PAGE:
We develop the concept of emotional competence, which refers to the ability to experience and display emotions that are deemed appropriate for an actor role in an institutional order. Emotional competence reveals a more expansive view of emotions in institutional theory, where emotions are central to the constitution of people as competent actors and lend reality and passionate identification to institutions.We distinguish two facets of emotional competence-private, which is needed to engage in self-regulation, and public, which is needed to elicit other-Authorization-and two criteria for assessing emotional competence-the deemed naturalness and authenticity of emotions within an institutional order. These distinctions delineate four processes through which emotional competence ties personal experience and social performance to fundamental institutional ideals, the institution's ethos. We discuss theoretical and methodological implications of this model for researching institutional processes.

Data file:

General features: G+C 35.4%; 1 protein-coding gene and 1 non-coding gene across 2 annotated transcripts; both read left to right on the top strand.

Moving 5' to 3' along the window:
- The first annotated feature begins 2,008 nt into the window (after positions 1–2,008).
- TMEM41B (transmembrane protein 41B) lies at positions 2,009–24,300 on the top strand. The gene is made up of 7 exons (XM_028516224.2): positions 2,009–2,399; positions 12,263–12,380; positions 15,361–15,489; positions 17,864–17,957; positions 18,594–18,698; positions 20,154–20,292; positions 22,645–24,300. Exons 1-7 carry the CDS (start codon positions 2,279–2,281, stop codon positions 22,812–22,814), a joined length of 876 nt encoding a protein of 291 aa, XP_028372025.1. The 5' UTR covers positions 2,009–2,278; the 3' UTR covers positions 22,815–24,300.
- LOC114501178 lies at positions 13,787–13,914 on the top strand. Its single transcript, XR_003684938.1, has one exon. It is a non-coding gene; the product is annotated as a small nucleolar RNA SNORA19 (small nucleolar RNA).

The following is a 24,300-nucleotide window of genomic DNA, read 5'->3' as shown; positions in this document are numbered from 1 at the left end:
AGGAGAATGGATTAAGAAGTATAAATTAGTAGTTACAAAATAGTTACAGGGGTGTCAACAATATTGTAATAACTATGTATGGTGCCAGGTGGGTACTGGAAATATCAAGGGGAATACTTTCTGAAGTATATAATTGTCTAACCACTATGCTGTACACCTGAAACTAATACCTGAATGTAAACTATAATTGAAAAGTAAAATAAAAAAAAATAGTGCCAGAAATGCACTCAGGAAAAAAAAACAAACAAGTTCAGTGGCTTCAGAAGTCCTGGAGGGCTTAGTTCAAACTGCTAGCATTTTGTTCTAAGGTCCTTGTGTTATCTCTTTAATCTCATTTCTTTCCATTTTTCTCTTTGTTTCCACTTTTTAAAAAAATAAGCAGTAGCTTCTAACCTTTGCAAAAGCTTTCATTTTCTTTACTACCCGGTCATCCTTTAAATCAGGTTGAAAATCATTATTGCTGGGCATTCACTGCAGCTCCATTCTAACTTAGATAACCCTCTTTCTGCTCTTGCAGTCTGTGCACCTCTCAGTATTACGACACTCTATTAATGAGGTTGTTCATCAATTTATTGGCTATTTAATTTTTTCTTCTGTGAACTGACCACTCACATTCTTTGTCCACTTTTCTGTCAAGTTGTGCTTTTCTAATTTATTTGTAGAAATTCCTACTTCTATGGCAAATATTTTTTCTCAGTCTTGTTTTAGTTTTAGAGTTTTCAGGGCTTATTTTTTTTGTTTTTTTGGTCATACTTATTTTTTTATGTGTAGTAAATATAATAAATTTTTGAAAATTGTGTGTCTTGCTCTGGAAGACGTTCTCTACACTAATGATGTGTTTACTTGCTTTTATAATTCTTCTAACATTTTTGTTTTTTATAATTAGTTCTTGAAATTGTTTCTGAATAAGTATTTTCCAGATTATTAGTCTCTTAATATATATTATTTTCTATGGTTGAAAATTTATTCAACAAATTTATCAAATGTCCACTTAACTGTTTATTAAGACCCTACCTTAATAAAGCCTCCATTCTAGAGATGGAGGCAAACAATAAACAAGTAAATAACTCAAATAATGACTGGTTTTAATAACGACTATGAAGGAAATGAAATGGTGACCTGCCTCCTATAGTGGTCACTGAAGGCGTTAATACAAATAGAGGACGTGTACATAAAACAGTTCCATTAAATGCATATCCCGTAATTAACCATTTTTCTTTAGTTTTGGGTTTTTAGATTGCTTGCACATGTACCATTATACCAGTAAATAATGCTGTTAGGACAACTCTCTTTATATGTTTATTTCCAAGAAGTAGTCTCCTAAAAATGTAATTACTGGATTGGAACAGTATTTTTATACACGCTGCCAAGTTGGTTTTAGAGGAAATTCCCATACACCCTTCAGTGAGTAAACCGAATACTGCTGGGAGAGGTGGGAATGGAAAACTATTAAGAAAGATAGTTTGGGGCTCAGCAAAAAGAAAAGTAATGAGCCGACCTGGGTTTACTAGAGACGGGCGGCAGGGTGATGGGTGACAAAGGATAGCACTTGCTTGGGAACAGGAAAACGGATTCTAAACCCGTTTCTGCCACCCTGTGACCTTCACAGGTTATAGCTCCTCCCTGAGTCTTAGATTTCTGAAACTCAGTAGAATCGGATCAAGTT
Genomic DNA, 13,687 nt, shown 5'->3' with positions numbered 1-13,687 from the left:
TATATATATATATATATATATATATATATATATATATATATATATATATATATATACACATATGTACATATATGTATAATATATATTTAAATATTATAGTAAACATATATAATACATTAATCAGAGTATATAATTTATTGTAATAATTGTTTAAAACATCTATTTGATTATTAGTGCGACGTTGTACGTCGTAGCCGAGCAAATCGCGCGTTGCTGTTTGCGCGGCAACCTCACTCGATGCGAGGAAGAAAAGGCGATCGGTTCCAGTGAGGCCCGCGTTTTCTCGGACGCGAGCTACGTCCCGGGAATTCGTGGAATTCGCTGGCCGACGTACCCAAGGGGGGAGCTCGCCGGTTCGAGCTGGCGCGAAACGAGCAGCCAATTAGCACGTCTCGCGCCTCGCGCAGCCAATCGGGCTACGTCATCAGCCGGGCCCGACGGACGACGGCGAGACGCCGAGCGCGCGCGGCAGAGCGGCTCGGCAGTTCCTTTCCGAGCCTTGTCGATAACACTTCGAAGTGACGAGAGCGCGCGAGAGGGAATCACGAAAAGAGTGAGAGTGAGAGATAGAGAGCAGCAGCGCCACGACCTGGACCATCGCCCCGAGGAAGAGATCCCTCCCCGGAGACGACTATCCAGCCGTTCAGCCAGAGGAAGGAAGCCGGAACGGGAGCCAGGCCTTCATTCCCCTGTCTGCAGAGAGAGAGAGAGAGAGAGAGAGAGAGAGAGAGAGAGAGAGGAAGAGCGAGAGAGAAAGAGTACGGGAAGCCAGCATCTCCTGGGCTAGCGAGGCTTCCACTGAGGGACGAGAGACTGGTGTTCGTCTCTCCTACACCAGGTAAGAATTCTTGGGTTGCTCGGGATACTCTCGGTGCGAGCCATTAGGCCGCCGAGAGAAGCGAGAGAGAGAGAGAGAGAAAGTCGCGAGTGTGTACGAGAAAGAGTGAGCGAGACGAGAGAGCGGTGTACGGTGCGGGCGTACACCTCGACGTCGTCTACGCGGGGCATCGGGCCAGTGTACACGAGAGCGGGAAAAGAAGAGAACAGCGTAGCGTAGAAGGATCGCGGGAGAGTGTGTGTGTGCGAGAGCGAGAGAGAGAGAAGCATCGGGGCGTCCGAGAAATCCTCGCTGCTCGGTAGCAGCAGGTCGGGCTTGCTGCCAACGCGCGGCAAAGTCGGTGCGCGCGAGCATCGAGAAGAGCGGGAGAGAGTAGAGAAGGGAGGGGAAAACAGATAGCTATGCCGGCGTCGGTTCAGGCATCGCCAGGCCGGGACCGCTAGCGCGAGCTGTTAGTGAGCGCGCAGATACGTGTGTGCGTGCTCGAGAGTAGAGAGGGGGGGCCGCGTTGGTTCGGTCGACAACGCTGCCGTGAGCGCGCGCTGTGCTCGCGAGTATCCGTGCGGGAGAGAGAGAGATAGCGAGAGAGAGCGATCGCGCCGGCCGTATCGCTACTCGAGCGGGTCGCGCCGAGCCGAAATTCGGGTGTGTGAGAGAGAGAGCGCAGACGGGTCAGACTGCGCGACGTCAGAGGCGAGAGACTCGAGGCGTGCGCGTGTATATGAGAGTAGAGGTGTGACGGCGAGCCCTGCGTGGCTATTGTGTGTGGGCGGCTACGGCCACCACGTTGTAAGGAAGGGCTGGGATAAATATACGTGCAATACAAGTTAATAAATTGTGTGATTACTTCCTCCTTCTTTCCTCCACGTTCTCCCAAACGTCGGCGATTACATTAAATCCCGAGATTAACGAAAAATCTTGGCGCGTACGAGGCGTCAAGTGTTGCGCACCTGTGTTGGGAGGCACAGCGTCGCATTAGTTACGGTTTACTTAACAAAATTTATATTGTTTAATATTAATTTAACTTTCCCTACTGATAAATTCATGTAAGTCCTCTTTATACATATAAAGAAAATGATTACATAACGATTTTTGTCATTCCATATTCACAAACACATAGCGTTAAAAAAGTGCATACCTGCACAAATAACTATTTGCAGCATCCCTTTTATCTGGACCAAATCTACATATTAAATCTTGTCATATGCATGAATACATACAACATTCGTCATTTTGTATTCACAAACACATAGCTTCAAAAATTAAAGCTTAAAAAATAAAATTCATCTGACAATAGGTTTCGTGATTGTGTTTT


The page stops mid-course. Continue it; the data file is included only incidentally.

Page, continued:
ASJC Scopus subject areas
- Business, Management and Accounting(all)
- Strategy and Management
- Management of Technology and Innovation